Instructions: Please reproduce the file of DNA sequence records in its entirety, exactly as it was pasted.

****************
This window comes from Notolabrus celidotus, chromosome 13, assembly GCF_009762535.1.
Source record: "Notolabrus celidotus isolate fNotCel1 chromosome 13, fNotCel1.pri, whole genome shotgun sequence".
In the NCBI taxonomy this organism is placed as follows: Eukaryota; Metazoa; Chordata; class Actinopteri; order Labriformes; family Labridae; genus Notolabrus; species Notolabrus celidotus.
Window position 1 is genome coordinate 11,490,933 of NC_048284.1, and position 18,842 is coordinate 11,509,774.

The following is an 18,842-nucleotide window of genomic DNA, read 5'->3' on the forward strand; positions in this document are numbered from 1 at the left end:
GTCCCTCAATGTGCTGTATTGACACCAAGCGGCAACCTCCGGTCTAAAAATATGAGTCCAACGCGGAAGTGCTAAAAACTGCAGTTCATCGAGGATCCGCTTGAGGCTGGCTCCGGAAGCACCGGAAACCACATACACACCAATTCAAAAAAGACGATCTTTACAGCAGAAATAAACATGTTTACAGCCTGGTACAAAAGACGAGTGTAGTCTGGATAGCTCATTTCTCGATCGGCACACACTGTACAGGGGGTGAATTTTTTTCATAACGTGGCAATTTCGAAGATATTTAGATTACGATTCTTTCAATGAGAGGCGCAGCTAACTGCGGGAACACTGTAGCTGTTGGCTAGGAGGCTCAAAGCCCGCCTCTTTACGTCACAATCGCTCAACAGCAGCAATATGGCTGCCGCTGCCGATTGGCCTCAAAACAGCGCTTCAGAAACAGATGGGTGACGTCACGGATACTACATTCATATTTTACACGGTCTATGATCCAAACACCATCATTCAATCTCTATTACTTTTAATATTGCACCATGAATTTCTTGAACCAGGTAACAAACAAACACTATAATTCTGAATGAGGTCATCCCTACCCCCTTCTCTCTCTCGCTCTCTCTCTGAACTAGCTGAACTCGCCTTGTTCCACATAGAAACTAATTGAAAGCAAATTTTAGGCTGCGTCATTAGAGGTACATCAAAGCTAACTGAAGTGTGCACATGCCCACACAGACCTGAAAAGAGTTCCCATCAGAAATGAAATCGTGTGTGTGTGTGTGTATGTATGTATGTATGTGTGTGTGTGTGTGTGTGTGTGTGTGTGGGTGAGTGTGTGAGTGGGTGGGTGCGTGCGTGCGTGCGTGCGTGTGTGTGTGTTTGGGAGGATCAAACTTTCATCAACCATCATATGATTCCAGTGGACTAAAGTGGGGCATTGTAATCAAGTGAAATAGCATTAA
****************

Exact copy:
This window comes from Notolabrus celidotus, chromosome 13, assembly GCF_009762535.1.
Source record: "Notolabrus celidotus isolate fNotCel1 chromosome 13, fNotCel1.pri, whole genome shotgun sequence".
In the NCBI taxonomy this organism is placed as follows: Eukaryota; Metazoa; Chordata; class Actinopteri; order Labriformes; family Labridae; genus Notolabrus; species Notolabrus celidotus.
Window position 1 is genome coordinate 11,490,933 of NC_048284.1, and position 18,842 is coordinate 11,509,774.

The following is an 18,842-nucleotide window of genomic DNA, read 5'->3' on the forward strand; positions in this document are numbered from 1 at the left end:
GTCCCTCAATGTGCTGTATTGACACCAAGCGGCAACCTCCGGTCTAAAAATATGAGTCCAACGCGGAAGTGCTAAAAACTGCAGTTCATCGAGGATCCGCTTGAGGCTGGCTCCGGAAGCACCGGAAACCACATACACACCAATTCAAAAAAGACGATCTTTACAGCAGAAATAAACATGTTTACAGCCTGGTACAAAAGACGAGTGTAGTCTGGATAGCTCATTTCTCGATCGGCACACACTGTACAGGGGGTGAATTTTTTTCATAACGTGGCAATTTCGAAGATATTTAGATTACGATTCTTTCAATGAGAGGCGCAGCTAACTGCGGGAACACTGTAGCTGTTGGCTAGGAGGCTCAAAGCCCGCCTCTTTACGTCACAATCGCTCAACAGCAGCAATATGGCTGCCGCTGCCGATTGGCCTCAAAACAGCGCTTCAGAAACAGATGGGTGACGTCACGGATACTACATTCATATTTTACACGGTCTATGATCCAAACACCATCATTCAATCTCTATTACTTTTAATATTGCACCATGAATTTCTTGAACCAGGTAACAAACAAACACTATAATTCTGAATGAGGTCATCCCTACCCCCTTCTCTCTCTCGCTCTCTCTCTGAACTAGCTGAACTCGCCTTGTTCCACATAGAAACTAATTGAAAGCAAATTTTAGGCTGCGTCATTAGAGGTACATCAAAGCTAACTGAAGTGTGCACATGCCCACACAGACCTGAAAAGAGTTCCCATCAGAAATGAAATCGTGTGTGTGTGTGTGTATGTATGTATGTATGTGTGTGTGTGTGTGTGTGTGTGTGTGTGGGTGAGTGTGTGAGTGGGTGGGTGCGTGCGTGCGTGCGTGCGTGTGTGTGTGTTTGGGAGGATCAAACTTTCATCAACCATCATATGATTCCAGTGGACTAAAGTGGGGCATTGTAATCAAGTGAAATAGCATTAA